As I picked up Sri Shankar Pathakji's book "Social Work And Social Welfare" my thoughts ran down memory lane, to the time when I left my college in 1974 with an incomplete masters in social work behind me. I had my own reasons way back then, even as just an eighteen year old, for not completing the MSW-because I felt that much of what they taught us in theory had absolutely none or very little relevance to reality, and within me began a rebellion to book learning of social work, and I left following my craving to be in the field. So when Ramesh and shri.Pathakji asked me to be a part of to days programme, I asked myself over and over again if they had made a mistake, and if I was the right person to be given the task for which I stand before you today. Of course I had not read the book at that time. Now that I have read it, let me say that had I been asked to study this book perhaps 35years ago, in 1974, I would have completed my MSW without questioning the relevance of theoretical knowledge - knowledge such as what I gained in this book, that would have lent itself to strengthening my practical. social activism quest. Anyway, it is not I too late and I therefore thank you Sir, Sri Shankar Pathakji and Ramesh for giving me this golden opportunity to become a student, to feel empowered by relevant knowledge one has learnt reading this absolutely revealingly written and brilliantly documented book. I also bow in salutation to one we have all revered as our role model icon, shri. Doreswamyji, and completely humbled, stand before as one in awe.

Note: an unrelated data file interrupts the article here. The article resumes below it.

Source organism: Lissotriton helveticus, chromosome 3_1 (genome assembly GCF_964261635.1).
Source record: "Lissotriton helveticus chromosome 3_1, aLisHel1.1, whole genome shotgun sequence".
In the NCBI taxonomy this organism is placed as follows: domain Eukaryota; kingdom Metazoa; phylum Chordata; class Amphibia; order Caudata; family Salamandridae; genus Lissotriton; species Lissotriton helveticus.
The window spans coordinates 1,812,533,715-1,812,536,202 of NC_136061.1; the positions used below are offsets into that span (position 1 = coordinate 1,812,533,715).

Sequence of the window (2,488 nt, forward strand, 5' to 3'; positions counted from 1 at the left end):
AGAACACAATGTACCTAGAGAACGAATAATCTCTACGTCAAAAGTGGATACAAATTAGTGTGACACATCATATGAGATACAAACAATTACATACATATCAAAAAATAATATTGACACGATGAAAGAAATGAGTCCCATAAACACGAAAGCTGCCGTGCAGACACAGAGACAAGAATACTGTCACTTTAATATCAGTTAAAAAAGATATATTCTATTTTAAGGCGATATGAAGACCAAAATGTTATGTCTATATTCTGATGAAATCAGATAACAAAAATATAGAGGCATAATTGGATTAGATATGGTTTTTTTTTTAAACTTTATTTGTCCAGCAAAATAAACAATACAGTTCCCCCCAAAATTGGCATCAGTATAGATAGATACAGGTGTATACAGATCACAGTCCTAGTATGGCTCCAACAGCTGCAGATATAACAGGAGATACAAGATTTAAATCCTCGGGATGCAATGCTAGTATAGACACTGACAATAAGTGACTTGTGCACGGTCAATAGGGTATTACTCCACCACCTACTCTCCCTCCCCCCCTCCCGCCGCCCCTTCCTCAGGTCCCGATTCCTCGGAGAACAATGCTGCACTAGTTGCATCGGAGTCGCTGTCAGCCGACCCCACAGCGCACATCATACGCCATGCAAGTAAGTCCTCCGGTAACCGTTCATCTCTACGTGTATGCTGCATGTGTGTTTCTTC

"Sahitya - Samaja Sangama" is an excellent felicitation volume in honour of Prof.Shekhar Pujar, an avantgarde, multifaceted personality. A professional social worker, creative writer, poet, singer, theatre artist, researcher, teacher, and mentor; Prof. Pujar is a rare combination of all these roles. He is the first Indian social work scholar to explore the intersection between folklore and social work. In a country with the majority of the population being rural and tribal, oral tradition of the people has not been given due recognition by social scientists and social work professionals neither in research nor in practice. Prof.Pujar's research study and the book "Social Work in Kannada Folk Songs" are pioneering efforts by a tenacious scholar without a research guide and against vicissitudes which do not merit mention here.